Dutch garage-pop four-piece finds beauty in the mundane

On Dadcore, the just-released album from Dutch garage-pop quartet Mozes and the Firstborn, singer Melle Dielesen appears to revel in the album's title, penning songs about hair loss, shopping for oatmeal and other seemingly mundane occurrences. Yet, by narrowing his focus, Dielesen manages to uncover beauty, sadness and hope in these often-overlooked moments, some of which, yes, are spent shuffling aimlessly through grocery store aisles in the wee hours of the morning.

“I had a teacher in film school who was like, ‘The more you take a personal thing, or something that's very close to you, and zoom in … the more universal it gets,'” said Dielesen, who joins his bandmates in concert at Ace of Cups on Sunday, Feb. 10. “I have a very strong belief you can write a song about anything, so I have a tendency to take subjects like ‘Sad Supermarket Song,' which is about going around at closing time, having to get something, being lost, and it can become like a tragi-comedy, and there's some sort of beauty in that. As an artist, that's what you do: try and make something beautiful out of something that is very everyday.”

Dielesen said the band also enjoys crafting songs that, on the surface, sound loose and catchy, built on scruffy, momentous guitars and sunny, handclap choruses that belie the grit building underneath. In a way, it mirrors Dielesen's view of Los Angeles, a city he lived in for two months prior to the start of this tour.

“On one hand, you see the beautiful palm trees and have the sunshine, and on the other, when you drive, right before you turn on the highway, you see a whole bunch of tents where people are living,” he said.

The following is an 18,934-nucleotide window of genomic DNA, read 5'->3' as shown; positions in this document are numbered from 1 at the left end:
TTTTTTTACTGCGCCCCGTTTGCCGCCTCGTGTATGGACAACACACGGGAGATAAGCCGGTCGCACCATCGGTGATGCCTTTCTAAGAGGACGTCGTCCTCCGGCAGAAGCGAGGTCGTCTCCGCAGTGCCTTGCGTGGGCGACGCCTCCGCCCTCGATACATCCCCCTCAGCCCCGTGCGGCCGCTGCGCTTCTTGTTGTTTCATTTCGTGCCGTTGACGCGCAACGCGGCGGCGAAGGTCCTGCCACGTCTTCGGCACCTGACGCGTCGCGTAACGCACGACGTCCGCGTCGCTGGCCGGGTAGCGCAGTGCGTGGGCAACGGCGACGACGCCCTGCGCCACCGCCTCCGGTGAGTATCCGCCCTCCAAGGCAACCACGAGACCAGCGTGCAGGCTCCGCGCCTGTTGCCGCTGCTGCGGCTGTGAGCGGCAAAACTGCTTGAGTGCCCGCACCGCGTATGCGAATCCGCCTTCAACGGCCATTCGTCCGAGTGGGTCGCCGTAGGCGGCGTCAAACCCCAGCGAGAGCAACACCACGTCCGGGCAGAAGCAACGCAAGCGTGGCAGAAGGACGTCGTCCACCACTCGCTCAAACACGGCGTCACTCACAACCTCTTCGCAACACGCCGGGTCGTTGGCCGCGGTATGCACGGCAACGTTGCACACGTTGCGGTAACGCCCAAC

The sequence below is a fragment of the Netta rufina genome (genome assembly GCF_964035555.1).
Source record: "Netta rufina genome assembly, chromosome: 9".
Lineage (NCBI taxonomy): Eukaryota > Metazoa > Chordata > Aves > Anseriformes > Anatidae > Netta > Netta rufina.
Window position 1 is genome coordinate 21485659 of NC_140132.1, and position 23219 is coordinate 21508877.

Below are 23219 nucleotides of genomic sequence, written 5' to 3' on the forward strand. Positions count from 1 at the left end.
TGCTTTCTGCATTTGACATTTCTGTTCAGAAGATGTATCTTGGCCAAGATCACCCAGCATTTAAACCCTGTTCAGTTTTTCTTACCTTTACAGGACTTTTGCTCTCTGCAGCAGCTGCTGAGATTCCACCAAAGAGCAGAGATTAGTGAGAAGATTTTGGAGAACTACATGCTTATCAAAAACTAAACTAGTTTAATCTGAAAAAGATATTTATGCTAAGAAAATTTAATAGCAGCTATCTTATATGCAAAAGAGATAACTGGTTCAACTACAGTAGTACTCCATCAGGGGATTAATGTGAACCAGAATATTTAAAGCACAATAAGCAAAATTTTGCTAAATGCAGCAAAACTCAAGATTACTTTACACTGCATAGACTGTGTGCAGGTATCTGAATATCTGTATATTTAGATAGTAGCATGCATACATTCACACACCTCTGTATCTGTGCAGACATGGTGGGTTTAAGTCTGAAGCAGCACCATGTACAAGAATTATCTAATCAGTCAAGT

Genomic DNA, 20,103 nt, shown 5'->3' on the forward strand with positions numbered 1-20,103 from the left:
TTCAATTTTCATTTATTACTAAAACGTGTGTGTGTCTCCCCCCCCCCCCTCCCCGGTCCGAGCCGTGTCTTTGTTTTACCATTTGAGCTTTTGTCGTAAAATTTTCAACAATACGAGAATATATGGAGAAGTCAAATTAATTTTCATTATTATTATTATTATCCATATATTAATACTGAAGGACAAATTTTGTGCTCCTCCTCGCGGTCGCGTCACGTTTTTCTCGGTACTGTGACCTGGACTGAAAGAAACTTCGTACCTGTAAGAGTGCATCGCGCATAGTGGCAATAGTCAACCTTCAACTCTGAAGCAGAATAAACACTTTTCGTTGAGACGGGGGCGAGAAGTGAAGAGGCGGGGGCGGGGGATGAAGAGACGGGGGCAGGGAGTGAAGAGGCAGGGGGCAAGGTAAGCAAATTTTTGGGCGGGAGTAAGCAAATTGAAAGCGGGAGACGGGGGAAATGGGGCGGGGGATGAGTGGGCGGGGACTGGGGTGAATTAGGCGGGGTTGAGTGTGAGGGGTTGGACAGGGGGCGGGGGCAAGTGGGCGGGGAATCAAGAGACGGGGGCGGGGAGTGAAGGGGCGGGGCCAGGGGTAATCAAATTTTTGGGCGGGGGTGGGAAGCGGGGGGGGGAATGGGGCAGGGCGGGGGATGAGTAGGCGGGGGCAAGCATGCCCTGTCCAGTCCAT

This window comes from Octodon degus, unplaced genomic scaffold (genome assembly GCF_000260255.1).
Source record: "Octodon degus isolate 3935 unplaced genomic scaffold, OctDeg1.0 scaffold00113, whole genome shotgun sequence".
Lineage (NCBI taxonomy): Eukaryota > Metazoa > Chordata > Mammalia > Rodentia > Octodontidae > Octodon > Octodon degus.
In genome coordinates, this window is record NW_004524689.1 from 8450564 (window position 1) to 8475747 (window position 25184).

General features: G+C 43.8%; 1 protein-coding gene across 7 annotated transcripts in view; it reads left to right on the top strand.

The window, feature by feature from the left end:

The singer shared a similar experience of visiting San Francisco on tour, when, as night fell, the Mission District transformed from a colorful, highly populated neighborhood to what Dielesen termed “a zombie-land” of addicts and shady-looking characters. “We were all completely silent and looking at each other like, ‘What is this?'” he said. “It was super scary and cruel and horrible, but at the same time it was something we'd never seen before.”

Coming into Mozes and the Firstborn nearly a decade ago, Dielesen was enamored with Guided By Voices (more sonically than in terms of recorded output; Mozes has released just three albums in its nine-year existence), but the band has since “become its own thing,” he said.

“I think we've always had the ambition to be a band that is not afraid to write a good pop song,” he said. “But, at the same time, in production and attitude everything is just a little off-center.”